Artist Richard Thomas Scott is currently working on his new Kickstarter project, “30 Paintings in 30 Days.” Sponsors pitch him inspirations (“Challenge me to paint something I’ve never done before!”) and he interprets them on canvas.
By Renée Caouette
Richard Thomas Scott began his artistic career at the University of Georgia, and then continued his education at the Academy of Art in New York City. Scott has worked between NY and Paris while studying under Odd Nerdrum in Norway and France. Scott also dabbles in writing. The Nerdrum School is his latest co-authored book. His work has been exhibited at Le Grand Palais in Paris, Palazzo Cini in Venice, the Museum of New Art in Detroit. Scott’s paintings are also part of collections worldwide, including those of the former British Arts Minister Alan Howarth of Newport, Prince Morad El Hattab, and Dr. Richard Epes, a prominent fancier of Andrew Wyeth. Scott’s work has been auctioned at Sotheby’s and Phillips de Pury & Company.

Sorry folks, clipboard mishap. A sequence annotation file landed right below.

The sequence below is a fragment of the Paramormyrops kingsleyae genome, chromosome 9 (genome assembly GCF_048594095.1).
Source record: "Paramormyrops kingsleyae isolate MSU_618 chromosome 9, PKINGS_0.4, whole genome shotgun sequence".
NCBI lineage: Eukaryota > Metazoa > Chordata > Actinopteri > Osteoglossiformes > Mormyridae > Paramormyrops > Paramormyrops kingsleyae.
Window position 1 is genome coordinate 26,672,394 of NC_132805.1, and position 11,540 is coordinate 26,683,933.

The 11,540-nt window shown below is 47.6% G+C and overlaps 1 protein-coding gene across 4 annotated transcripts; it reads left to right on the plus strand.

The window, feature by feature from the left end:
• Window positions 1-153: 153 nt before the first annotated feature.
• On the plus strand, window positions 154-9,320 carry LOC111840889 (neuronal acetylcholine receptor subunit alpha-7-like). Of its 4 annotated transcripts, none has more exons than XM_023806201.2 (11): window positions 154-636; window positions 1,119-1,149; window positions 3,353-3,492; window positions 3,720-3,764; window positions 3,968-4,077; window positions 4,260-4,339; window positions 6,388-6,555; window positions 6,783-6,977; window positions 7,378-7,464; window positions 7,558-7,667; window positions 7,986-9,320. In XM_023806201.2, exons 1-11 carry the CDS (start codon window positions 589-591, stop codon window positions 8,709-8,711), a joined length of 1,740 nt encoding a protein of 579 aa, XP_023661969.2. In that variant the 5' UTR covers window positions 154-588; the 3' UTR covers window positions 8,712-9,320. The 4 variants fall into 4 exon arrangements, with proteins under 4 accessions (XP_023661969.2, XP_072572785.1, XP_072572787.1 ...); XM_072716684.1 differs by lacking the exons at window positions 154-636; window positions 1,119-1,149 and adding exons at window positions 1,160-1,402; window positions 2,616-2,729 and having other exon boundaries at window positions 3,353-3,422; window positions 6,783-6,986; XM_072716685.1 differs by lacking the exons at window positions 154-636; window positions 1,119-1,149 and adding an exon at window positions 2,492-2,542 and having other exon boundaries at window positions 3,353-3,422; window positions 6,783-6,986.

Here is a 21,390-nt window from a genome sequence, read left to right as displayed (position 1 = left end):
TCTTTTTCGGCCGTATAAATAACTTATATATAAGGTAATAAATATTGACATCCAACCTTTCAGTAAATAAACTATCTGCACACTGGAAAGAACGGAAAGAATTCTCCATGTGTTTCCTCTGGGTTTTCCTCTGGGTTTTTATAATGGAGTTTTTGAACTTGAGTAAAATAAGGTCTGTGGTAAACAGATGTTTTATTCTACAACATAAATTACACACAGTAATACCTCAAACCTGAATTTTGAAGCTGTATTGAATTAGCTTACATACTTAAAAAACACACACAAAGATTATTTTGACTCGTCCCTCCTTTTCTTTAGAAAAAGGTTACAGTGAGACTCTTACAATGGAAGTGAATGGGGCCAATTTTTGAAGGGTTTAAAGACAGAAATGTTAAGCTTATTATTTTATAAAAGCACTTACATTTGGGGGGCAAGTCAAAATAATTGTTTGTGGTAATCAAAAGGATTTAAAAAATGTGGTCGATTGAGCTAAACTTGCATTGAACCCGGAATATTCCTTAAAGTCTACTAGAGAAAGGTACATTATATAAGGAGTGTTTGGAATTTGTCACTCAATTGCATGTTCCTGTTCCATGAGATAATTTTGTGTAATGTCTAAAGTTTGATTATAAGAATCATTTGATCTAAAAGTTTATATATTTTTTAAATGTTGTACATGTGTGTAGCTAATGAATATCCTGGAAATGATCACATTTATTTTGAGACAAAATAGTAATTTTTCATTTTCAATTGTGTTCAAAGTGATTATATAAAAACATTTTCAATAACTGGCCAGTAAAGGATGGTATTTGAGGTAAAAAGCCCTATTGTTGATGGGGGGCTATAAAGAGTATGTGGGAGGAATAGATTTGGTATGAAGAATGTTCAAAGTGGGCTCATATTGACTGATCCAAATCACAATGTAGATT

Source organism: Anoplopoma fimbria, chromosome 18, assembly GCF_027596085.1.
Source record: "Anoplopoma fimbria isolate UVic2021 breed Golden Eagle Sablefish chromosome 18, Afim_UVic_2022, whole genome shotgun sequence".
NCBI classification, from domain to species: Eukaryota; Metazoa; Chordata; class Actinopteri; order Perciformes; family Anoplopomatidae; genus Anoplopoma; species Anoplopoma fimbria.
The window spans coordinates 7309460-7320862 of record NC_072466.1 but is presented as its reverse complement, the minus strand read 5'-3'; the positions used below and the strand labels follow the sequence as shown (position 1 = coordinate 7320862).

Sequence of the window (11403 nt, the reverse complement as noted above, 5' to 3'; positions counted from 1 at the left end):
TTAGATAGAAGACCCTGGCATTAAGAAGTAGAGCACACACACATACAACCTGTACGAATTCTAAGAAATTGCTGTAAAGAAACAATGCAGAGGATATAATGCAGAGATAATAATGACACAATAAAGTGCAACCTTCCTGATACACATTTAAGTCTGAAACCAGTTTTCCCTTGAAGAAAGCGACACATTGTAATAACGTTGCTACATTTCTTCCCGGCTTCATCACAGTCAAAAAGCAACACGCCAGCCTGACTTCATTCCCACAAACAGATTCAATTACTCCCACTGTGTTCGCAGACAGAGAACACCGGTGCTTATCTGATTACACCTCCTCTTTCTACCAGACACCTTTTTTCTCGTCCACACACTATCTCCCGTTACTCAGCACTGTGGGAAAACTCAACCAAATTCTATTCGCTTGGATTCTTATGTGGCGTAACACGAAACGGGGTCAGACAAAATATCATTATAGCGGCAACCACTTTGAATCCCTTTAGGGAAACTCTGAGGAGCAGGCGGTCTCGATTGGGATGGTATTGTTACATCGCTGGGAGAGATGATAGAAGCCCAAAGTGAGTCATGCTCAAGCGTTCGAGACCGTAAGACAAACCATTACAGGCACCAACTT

Most of Scott’s work is representational, featuring modern interpretations of figures, landscapes, and interiors. One can see influences from a variety of artists such as Rembrandt, Hammershoi, Vermeer, Goya, Andrew Wyeth, and John Singer Sargent.
Scott currently has an ingenious new Kickstarter project, “30 Paintings in 30 Days” up and running. The idea is to give people an opportunity to buy his paintings for a third of the price he would normally sell them for. Sponsors pitch him inspirations (Challenge me to paint something I’ve never done before!) and he interprets them on canvas.
I spoke to Scott at his studio in Lakeville, Connecticut about his background, his current Kickstarter project, and his forthcoming atelier.
ArtsFuse: Let’s start from the beginning. What is your first memory of painting? When were you introduced to art?